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Competition BBQ *On Topic Only* Discussion regarding all aspects of Competition BBQ. Experiences competing or visiting, questions, getting started, Equipment, announcements of events, Results, Reviews, Planning, etc. Questions here will be responded to with competition BBQ in mind.


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Unread 07-27-2011, 08:13 AM   #1
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Default Chicken Prep Question

This past weekend I scraped chicken skin a day before cooking, normally I do it the morning of. After scraping I placed skins back on on a put in ziploks and back into cooler on ice. When I cooked them, the next day, the skins seemed to shrink right up on me. Has anyone else had this happen? Wondering if they lost moisture? Thinking I might have to go back to doing it morning of but would like to save some of the hassle of rushing through it. Thanks.
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Unread 07-27-2011, 08:29 AM   #2
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i scrape day before. no issues....yet.

but i stack them on a plate and reassemble before cooking.

don't see how that would make a difference though.

15 of them at a clip. uuuggghhhh! make me ill just thinking about it.
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Unread 07-27-2011, 08:59 AM   #3
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I scrape mine before hand as well and haven't had this problem. I vacuum seal mine when I'm done scraping and I also marinate them before cooking.

If drying is the problem you might be able to re-hydrate by marinating or brining.
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Unread 07-27-2011, 11:51 AM   #4
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I am not a Competition cook YET but definitely considering it and trying to learn everything I can here with the Brethren. Short of spending a lot of money that I don't have right now for a school I'm hoping I can get an answer to a question that's been bothering me for quite a while now. Some of you talk about taking the skin off and scraping the fat off and then reattaching the skin before putting it back on the grill. This much I understand but how do you get that bite through crispy skin without the whole skin coming off with that first bite?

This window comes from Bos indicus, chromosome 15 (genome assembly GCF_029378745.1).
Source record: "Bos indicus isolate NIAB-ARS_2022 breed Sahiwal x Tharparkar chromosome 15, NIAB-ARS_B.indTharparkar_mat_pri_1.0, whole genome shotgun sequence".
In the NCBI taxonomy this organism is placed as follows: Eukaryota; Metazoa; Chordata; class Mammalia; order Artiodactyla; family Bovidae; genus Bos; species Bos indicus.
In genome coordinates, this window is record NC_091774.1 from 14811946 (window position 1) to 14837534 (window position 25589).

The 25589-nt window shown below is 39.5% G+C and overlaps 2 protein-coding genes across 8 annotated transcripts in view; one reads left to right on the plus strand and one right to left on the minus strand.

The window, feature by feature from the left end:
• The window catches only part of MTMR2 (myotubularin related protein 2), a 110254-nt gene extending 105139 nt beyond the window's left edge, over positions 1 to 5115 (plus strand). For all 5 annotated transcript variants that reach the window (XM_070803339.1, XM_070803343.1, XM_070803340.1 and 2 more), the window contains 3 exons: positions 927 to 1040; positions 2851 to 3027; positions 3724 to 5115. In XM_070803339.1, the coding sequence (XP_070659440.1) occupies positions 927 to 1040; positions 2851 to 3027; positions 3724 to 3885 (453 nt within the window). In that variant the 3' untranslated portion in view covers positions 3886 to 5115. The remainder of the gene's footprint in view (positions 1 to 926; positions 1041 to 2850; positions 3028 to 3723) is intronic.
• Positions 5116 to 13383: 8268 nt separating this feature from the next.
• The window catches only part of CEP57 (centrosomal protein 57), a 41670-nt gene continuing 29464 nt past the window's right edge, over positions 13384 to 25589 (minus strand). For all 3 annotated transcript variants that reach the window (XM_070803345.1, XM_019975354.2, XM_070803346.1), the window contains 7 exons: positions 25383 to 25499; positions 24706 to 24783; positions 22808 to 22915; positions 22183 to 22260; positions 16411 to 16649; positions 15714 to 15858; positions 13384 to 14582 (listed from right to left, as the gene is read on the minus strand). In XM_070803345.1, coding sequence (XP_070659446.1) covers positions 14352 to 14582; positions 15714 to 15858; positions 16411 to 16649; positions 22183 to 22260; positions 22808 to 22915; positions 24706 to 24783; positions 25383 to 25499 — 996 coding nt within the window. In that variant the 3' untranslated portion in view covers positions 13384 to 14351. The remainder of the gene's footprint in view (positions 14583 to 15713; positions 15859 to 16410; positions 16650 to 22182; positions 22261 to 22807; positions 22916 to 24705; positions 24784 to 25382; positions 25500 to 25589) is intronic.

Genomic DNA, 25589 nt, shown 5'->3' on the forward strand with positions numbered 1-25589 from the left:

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Unread 07-27-2011, 12:00 PM   #5
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Unread 07-27-2011, 12:02 PM   #6
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I had never had a problem until this weekend. Maybe the cooker was heating a bit warmer than normal given the heat/humidity, and that just caused it to pull up during the cooking process. It didn't come out terrible but didn't get me a call either.
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Unread 07-27-2011, 02:08 PM   #7
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Unread 07-27-2011, 02:12 PM   #8
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I've heard about scraping chicken but have yet to try it. Could any of you give a few tips (perhaps with pics) on doing this. Do you remove the whole skin and place it back or just enough to get under the skin?
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Unread 07-27-2011, 03:19 PM   #9
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I'll get pics later (our practice this weekend includes chicken) but the best tip we've come up with is secret...

...ok I'll tell you anyway, since everyone here is so incredibly helpful :)

There is a post (I think on pickled pig) that covers most of it, but here's what we do for thighs:
Pull the skin off (gently, don't tear it) and stack them (we do them by 10s)
Throw the pile of skins in a ziplock and into an ice bath
Cut excess fat off the chicken and trim them to an even size
Put them on ice (steam tray over ice bath, plastic wrap over top) to keep them fresh
Pull the now-cold skins out and lay them inside-up